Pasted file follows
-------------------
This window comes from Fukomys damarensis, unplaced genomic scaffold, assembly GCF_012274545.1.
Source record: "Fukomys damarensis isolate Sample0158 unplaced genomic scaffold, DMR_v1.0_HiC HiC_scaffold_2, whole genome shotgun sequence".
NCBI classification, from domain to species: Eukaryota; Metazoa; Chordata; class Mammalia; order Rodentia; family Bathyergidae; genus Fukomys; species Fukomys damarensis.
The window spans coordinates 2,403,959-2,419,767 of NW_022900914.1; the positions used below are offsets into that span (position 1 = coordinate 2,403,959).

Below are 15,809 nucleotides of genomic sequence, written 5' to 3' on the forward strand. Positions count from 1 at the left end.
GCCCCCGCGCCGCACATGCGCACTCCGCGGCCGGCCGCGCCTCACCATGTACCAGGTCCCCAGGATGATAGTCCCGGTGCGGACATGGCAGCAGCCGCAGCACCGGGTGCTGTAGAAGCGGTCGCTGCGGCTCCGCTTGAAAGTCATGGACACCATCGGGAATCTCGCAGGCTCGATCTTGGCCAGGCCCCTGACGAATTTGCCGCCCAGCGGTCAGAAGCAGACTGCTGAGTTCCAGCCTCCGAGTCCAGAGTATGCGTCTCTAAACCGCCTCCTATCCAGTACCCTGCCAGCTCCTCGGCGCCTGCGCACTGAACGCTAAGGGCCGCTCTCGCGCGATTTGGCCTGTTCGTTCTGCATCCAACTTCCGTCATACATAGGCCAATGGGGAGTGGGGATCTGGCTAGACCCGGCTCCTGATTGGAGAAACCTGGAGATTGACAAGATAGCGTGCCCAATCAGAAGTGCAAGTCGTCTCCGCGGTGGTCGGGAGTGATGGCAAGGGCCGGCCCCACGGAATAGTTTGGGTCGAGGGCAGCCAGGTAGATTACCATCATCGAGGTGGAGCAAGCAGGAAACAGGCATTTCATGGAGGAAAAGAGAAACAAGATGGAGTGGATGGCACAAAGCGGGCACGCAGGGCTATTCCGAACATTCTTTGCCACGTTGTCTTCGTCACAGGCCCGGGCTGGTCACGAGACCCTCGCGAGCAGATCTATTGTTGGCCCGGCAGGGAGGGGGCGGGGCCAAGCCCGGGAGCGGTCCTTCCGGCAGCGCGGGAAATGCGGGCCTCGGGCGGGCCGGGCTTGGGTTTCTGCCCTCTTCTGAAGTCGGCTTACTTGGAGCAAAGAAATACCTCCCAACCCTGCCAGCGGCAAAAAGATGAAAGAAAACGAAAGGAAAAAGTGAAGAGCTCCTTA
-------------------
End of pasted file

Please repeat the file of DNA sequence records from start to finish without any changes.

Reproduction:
This window comes from Fukomys damarensis, unplaced genomic scaffold, assembly GCF_012274545.1.
Source record: "Fukomys damarensis isolate Sample0158 unplaced genomic scaffold, DMR_v1.0_HiC HiC_scaffold_2, whole genome shotgun sequence".
NCBI classification, from domain to species: Eukaryota; Metazoa; Chordata; class Mammalia; order Rodentia; family Bathyergidae; genus Fukomys; species Fukomys damarensis.
The window spans coordinates 2,403,959-2,419,767 of NW_022900914.1; the positions used below are offsets into that span (position 1 = coordinate 2,403,959).

Below are 15,809 nucleotides of genomic sequence, written 5' to 3' on the forward strand. Positions count from 1 at the left end.
GCCCCCGCGCCGCACATGCGCACTCCGCGGCCGGCCGCGCCTCACCATGTACCAGGTCCCCAGGATGATAGTCCCGGTGCGGACATGGCAGCAGCCGCAGCACCGGGTGCTGTAGAAGCGGTCGCTGCGGCTCCGCTTGAAAGTCATGGACACCATCGGGAATCTCGCAGGCTCGATCTTGGCCAGGCCCCTGACGAATTTGCCGCCCAGCGGTCAGAAGCAGACTGCTGAGTTCCAGCCTCCGAGTCCAGAGTATGCGTCTCTAAACCGCCTCCTATCCAGTACCCTGCCAGCTCCTCGGCGCCTGCGCACTGAACGCTAAGGGCCGCTCTCGCGCGATTTGGCCTGTTCGTTCTGCATCCAACTTCCGTCATACATAGGCCAATGGGGAGTGGGGATCTGGCTAGACCCGGCTCCTGATTGGAGAAACCTGGAGATTGACAAGATAGCGTGCCCAATCAGAAGTGCAAGTCGTCTCCGCGGTGGTCGGGAGTGATGGCAAGGGCCGGCCCCACGGAATAGTTTGGGTCGAGGGCAGCCAGGTAGATTACCATCATCGAGGTGGAGCAAGCAGGAAACAGGCATTTCATGGAGGAAAAGAGAAACAAGATGGAGTGGATGGCACAAAGCGGGCACGCAGGGCTATTCCGAACATTCTTTGCCACGTTGTCTTCGTCACAGGCCCGGGCTGGTCACGAGACCCTCGCGAGCAGATCTATTGTTGGCCCGGCAGGGAGGGGGCGGGGCCAAGCCCGGGAGCGGTCCTTCCGGCAGCGCGGGAAATGCGGGCCTCGGGCGGGCCGGGCTTGGGTTTCTGCCCTCTTCTGAAGTCGGCTTACTTGGAGCAAAGAAATACCTCCCAACCCTGCCAGCGGCAAAAAGATGAAAGAAAACGAAAGGAAAAAGTGAAGAGCTCCTTA